• There are so many complex issues in regards to ‘banning’ a child from public places – if we ban children then what stops people from banning another kind of person? It doesn’t end.
      But I see your point regarding my question as to why people take children to places beyond their ability to cope – I was leaning more towards the 3 hour meal and expecting any child to sit still for that long and not be antsy.

      There is no ‘right’ answer – we are all trying to do the best we can with the circumstances we live in – My apologies if my post seemed insensitive to all the different scenarios – I’m glad you read it and made your remark.

      • Storkhunter says:

        No need to apologise. I don’t get easily offended by rational arguments – life’s too short. And besides you make a very good point in your post. I was just trying to point out that
        A) it’s not necessarily an age thing so banning kids under a certain age would be pointless ( besides have u seen how some adults behave?)
        B) people need to realise that the world is made up of different people. You can’t live in an insulated bubble. Yes sometimes you will get annoyed but guess what? Sometimes u r the annoying one. (Don’t mean u as in u personally – it’s a general u 🙂 )
        C) why would parents want to take their kids when it’ll hamper their own enjoyment, never mind anyone else’s. ok sometimes u don’t have a choice but on the rare occasions I do get to go out, I jolly well leave my son with a sitter

        • And I would like to add – some people think that just because they have money that everything needs to revolve around their needs and their comfort and the rest of us have to lump it when the world is varied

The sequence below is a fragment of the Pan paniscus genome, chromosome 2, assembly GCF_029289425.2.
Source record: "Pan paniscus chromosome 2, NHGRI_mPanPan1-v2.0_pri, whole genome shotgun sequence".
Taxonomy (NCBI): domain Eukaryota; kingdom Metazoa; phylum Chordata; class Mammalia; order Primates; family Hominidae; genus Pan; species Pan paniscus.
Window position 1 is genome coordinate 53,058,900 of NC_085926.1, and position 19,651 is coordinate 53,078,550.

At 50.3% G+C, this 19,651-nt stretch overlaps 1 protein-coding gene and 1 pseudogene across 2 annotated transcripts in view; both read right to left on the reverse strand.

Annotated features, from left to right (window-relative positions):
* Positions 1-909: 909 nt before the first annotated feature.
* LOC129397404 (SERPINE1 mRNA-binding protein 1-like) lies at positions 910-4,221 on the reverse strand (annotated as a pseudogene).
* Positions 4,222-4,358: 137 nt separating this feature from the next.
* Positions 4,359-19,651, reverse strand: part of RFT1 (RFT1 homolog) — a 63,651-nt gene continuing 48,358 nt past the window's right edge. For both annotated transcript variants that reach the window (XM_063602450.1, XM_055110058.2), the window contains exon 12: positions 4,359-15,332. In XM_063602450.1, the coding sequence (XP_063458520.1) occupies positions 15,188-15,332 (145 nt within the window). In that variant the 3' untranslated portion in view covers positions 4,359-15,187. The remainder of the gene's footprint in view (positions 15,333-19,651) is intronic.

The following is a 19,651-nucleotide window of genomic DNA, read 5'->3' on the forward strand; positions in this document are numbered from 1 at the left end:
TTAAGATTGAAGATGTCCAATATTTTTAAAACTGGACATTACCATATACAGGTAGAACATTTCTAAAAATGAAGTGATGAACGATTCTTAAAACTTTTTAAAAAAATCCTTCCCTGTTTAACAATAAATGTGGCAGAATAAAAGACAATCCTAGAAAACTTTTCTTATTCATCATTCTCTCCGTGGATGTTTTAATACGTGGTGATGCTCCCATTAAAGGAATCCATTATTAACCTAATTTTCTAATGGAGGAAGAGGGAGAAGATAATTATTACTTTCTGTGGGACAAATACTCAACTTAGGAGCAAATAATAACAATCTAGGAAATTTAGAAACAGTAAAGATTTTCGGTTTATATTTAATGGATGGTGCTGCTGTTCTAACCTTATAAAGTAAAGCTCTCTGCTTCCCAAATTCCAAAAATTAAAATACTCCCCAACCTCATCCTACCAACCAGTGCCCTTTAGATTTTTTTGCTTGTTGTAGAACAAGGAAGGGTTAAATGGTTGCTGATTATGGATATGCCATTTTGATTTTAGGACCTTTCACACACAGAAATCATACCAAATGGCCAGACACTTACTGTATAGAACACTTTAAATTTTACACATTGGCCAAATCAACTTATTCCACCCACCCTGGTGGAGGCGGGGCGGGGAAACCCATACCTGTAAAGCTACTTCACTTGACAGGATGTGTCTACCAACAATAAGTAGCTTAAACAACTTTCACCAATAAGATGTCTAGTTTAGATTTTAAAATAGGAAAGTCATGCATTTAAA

– I agree with you 100%

          You make excellent points – thank you for commenting!

  5. Jillian says:

    Definitely two good cents! (And good sense overall ^.^) I agree with all the above comments, and yours, about allowing children access to places to learn the social behaviors (and because those places are fun!). And trying to be sympathetic to parents is good, but as fitnesse said (and yourself) parents who don’t attempt to discipline the kids make those bad situations. My mom always gets mad when parents let their children have temper tantrums, because whenever my brother or I did that when we were little, she took us away from the situation (sometimes leaving full grocery carts behind knowing that she’d have to come back later).

  6. becca3416 says:

    I agree, kids shouldn’t be banned. However, I think the polite thing to do in restaurants and the like, when a child is acting unruly or fussy, is to have a parent take the child outside until they can calm down. I don’t think that is too over the top. Then again, I don’t have kids.

  7. fitnessie says:

    I’ve actually been to a movie theater where the mother just plopped down and let her children, two boys, run up and down the isles and around the theater while talking and laughing, for half the movie… until she was asked by management to leave.
    That doesn’t answer the question at all, because it obviously has a complex area with a lot of grey areas, but it’s worth noting that in this scenario, I certainly didn’t blame the children, as the mother didn’t even make an attempt to discipline her children.